The Indian Constitution follows abasic structure which lays down the very foundation of the Constitution. The founding fathers of the Constitution adopted a very flexible framework rather than a rigid one for governance. Hence provisions for amendment of the Constitution were made under Article 368. Accordingly, the Parliament is vested with the power to make amendments by way of addition or variation in law by the procedure laid down.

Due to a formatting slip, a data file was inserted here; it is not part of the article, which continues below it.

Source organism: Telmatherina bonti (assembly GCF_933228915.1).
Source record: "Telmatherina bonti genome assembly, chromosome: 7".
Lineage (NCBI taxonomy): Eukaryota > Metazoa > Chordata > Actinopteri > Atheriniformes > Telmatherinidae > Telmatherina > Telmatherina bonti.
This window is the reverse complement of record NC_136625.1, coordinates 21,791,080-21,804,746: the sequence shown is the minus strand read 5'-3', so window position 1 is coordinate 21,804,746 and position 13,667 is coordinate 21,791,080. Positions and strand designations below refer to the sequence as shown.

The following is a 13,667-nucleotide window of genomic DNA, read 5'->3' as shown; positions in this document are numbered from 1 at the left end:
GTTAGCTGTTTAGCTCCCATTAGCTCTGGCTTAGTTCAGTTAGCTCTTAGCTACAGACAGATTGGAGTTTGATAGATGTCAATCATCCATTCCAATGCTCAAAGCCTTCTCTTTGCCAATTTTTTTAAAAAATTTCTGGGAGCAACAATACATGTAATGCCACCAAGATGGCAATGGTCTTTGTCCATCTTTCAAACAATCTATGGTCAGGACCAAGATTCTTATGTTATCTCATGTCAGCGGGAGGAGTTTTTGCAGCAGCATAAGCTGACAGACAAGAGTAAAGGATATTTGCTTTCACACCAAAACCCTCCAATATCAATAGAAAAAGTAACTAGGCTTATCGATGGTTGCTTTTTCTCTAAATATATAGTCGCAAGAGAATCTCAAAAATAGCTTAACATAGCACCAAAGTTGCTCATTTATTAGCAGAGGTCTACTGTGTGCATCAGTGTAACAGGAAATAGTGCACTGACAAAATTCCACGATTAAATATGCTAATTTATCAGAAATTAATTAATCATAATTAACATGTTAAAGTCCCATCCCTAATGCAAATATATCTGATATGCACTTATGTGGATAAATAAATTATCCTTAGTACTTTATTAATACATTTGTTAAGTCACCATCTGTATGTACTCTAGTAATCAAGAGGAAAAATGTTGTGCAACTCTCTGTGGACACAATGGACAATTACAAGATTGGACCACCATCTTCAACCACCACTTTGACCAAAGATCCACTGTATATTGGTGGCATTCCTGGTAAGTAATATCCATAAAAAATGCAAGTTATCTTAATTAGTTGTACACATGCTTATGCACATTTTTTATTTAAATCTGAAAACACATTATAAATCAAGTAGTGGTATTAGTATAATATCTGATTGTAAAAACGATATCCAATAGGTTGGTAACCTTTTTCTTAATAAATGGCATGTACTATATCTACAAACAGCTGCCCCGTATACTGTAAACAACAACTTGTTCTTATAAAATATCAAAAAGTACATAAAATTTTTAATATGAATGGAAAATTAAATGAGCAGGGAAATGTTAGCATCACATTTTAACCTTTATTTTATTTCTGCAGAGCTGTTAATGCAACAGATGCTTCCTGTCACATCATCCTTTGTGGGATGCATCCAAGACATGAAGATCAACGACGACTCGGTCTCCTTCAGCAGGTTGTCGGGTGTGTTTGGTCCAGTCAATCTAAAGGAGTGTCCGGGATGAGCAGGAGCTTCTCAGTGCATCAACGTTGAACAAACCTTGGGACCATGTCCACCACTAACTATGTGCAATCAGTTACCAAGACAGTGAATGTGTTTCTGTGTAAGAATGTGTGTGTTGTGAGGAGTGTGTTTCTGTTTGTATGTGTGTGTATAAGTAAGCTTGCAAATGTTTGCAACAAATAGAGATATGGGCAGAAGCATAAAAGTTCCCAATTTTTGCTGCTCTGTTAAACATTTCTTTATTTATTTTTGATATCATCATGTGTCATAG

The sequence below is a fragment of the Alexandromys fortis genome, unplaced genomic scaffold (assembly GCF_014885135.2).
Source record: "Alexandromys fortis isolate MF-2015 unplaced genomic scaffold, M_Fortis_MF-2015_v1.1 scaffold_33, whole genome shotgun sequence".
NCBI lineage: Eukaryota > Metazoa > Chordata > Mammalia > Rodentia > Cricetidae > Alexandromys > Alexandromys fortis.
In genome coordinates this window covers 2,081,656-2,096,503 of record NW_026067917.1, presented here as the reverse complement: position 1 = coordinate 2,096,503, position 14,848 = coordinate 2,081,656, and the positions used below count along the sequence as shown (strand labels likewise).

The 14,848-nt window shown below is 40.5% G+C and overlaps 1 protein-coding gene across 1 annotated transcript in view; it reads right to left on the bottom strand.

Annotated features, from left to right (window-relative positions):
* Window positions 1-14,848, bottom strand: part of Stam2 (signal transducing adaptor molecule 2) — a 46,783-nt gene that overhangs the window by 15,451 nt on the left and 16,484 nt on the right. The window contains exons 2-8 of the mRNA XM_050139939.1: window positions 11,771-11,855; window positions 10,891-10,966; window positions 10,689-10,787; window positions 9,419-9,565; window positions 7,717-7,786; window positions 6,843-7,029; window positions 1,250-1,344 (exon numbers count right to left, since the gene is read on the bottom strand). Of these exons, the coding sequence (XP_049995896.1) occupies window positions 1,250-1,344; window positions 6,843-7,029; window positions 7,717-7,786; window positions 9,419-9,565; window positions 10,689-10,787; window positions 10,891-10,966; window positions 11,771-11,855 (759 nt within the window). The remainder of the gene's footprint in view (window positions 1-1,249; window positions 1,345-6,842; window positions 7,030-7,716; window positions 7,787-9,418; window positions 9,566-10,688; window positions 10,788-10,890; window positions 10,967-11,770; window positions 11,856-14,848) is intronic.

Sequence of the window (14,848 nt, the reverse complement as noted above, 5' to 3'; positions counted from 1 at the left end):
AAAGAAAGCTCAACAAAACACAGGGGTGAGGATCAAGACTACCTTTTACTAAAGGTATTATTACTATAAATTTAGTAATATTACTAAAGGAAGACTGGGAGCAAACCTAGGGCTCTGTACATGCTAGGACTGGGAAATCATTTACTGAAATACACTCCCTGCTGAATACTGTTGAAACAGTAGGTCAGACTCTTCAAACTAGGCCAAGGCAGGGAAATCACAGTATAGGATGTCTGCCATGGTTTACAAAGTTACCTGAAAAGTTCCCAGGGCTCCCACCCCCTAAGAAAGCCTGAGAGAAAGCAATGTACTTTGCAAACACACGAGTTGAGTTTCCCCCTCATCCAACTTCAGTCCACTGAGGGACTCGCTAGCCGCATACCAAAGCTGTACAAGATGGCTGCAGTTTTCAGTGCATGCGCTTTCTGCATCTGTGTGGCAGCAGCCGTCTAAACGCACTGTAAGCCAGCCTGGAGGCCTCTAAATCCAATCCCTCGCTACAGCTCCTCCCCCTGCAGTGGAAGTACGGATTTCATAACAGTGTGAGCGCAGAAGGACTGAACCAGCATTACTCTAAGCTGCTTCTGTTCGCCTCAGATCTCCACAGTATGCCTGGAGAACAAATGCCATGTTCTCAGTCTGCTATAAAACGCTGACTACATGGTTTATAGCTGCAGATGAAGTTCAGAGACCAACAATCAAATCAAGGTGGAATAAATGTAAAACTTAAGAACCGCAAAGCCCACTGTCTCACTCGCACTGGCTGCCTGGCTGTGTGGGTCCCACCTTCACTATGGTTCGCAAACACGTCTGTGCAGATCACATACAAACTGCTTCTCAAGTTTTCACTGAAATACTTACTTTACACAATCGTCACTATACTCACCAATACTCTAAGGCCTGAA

The Constitution of India empowers the Parliament and the State Legislatures to make laws within their respective jurisdiction. But this power is not an absolute power. Any law made by the Parliament which is inconsistent with the provisions of the Constitution can be declared invalid by the Supreme Court. The Supreme Court in the case of Kesavananda Bharat held that the Parliament cannot alter the basic structure of the Constitution. Thus, the SC has adopted the basic structure doctrine in which the Parliament cannot damage, emasculate or destroy the ‘basic structure’.